Kirkburton facts for kids

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Kirkburton
All Hallows Churchyard, Kirkburton - geograph.org.uk - 379522.jpg
All Hallows' Churchyard
Kirkburton shown within West Yorkshire
Population 4,299 (2011 census)
Civil parish
  • Kirkburton
Metropolitan borough
Metropolitan county
Region
Country England
Sovereign state United Kingdom
Police West Yorkshire
Fire West Yorkshire
Ambulance Yorkshire
EU Parliament Yorkshire and the Humber
UK Parliament
  • Dewsbury
List of places
UK
England
Yorkshire
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Kirkburton is a village, civil parish and local government ward in the metropolitan county of West Yorkshire, England, 5 miles (8 km) south east of Huddersfield, in the Metropolitan Borough of Kirklees. Historically part of the West Riding of Yorkshire, the township comprises the villages of Kirkburton and Highburton and several hamlets. According to the 2011 census the civil parish had a population of 26,439, while the village itself had a population of 4,299.

History

Kirkburton, Huddersfield HD8, UK - panoramio (6)
Kirkburton

The origins of the village date back to the Iron Age when a settlement was believed to have been built on the site of the present church. A Saxon Fort is also believed to have stood on that site. The village is recorded in the Domesday Book as Bertone. The two parts of the village were so named after the construction of the church in 1190, Kirkburton being the part of the village that housed the church whilst Highburton was built on the hills. In the Middle Ages the township formed part of the Manor of Wakefield and Kirkburton church was at the head of a 16,000 acre Parish, which extended as far west as the Holme Valley.

Kirkburton thrived on a variety of industrial advances, particularly in wool and coal. The gradual decline of these industries gave way to the villages small but thriving shopping centre. Kirkburton remains the commericial heart of the township, whilst Highburton has become the residential centre.

Places of interest

Kirkburton Church
Kirkburton All Hallows Church

All Hallows Church: Dedicated to All Hallows, the church was built in 1190. Most of the church is 13th century although parts have been rebuilt. The present tower was added in the 15th century. Inside the church is a late medieval ceiling, large wooden pulpit, stone font and Elizabethan and Jacobean Pews. The church has recently undergone extensive restoration. The churchyard has also undergone landscaping and is a designated wildlife sanctuary.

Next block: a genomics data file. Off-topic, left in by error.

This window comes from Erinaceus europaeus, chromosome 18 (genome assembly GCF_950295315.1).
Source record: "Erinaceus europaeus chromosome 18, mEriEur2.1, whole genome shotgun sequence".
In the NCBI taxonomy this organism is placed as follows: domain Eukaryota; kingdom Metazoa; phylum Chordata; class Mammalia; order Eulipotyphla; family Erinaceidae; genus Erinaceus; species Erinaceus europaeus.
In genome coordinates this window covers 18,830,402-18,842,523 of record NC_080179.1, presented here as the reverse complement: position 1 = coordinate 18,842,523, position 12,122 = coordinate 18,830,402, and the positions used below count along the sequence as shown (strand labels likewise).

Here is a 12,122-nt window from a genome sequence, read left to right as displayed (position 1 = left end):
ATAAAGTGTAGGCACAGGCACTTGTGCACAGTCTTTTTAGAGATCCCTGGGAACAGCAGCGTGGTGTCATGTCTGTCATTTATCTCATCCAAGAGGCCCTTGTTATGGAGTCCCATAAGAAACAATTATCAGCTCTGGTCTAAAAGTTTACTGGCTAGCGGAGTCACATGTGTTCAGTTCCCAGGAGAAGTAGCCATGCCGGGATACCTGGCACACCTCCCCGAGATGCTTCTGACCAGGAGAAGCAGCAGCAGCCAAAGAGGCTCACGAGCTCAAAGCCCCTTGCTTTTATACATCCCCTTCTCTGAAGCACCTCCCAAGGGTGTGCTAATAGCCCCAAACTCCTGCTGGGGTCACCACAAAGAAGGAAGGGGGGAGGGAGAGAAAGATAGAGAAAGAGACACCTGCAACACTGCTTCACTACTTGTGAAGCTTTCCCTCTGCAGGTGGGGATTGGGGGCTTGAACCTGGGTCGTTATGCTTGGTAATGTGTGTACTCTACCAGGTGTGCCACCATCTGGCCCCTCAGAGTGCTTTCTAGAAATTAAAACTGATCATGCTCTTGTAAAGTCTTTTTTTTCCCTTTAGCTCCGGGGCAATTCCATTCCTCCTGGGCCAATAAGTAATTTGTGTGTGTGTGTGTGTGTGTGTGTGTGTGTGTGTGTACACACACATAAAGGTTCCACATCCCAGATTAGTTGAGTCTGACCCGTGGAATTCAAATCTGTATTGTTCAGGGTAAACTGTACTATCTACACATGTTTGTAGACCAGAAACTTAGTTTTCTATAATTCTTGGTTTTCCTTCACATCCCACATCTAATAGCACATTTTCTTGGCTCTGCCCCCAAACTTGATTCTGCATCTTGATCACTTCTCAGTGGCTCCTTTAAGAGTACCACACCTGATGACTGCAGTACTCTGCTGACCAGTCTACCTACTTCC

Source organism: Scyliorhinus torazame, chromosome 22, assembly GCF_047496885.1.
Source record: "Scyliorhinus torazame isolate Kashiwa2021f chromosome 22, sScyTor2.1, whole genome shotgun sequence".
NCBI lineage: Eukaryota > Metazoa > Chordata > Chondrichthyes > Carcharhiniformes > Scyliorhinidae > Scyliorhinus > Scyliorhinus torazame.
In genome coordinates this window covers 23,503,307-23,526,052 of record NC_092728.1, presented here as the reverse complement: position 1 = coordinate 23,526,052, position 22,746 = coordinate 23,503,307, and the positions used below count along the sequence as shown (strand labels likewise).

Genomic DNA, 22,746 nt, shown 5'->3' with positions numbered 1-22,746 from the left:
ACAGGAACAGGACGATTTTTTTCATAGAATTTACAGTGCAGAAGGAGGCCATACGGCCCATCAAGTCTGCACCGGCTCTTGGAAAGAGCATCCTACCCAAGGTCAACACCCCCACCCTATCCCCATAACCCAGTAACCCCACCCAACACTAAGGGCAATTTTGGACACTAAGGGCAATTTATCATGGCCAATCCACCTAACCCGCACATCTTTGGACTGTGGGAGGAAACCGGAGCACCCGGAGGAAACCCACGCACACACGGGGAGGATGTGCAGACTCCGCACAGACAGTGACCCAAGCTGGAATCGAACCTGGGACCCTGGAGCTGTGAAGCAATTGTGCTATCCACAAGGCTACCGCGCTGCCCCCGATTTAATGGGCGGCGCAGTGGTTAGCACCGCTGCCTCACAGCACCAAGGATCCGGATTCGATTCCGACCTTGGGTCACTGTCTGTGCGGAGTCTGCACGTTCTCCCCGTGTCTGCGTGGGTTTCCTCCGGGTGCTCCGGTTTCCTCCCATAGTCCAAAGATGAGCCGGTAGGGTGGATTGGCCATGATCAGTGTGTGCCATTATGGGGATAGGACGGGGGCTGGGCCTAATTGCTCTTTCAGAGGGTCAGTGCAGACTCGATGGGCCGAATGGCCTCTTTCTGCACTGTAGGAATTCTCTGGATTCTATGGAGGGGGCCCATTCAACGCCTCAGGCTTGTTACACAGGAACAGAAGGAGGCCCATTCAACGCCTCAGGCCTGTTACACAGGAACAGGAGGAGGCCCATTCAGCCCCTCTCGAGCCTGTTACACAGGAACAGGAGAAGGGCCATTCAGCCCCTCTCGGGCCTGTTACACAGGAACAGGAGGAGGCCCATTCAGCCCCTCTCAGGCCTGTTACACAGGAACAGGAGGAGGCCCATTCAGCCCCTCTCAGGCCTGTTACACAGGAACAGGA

The Masonic Hall: Located opposite the police station on George Street, the Hall was built in 1889 in a mock Tudor style. The Beaumont Lodge of Freemasons have met in the building ever since.

The George Inn: The oldest public house in the village, it was built in the 18th century and has operated as a public house ever since. It is located on George Street and is overlooked by All Hallows Church.

Manor Mill: One of three former corn mills in the township. Dating from about 1832 this mill had one of the largest water wheels in the country, with a diameter of 50 feet: it was removed for scrap during the Second World War.

Springfield Mill: The oldest part was built as a warehouse about 1830. The main building, in a similar style but larger, was added for spinning in 1834 and the weaving sheds opposite in 1849. After the church this is perhaps the most important piece of architecture in the village.

The Town Hall: The owners of the nearby mill built Springfield House in the 1830s. It was bought by Kirkburton Urban District Council in 1935 and taken over as a Town Hall three years later. The council sold it in 1982.

Myers Wood: Recent archaeological excavations have uncovered the most complete iron working site in the North of England at Myers Wood, which lies to the west of the village off the main Penistone Road. The Cistercian monastic iron working site was in operation from the 12th to the 14th century, using advanced techniques and water power for smelting iron.

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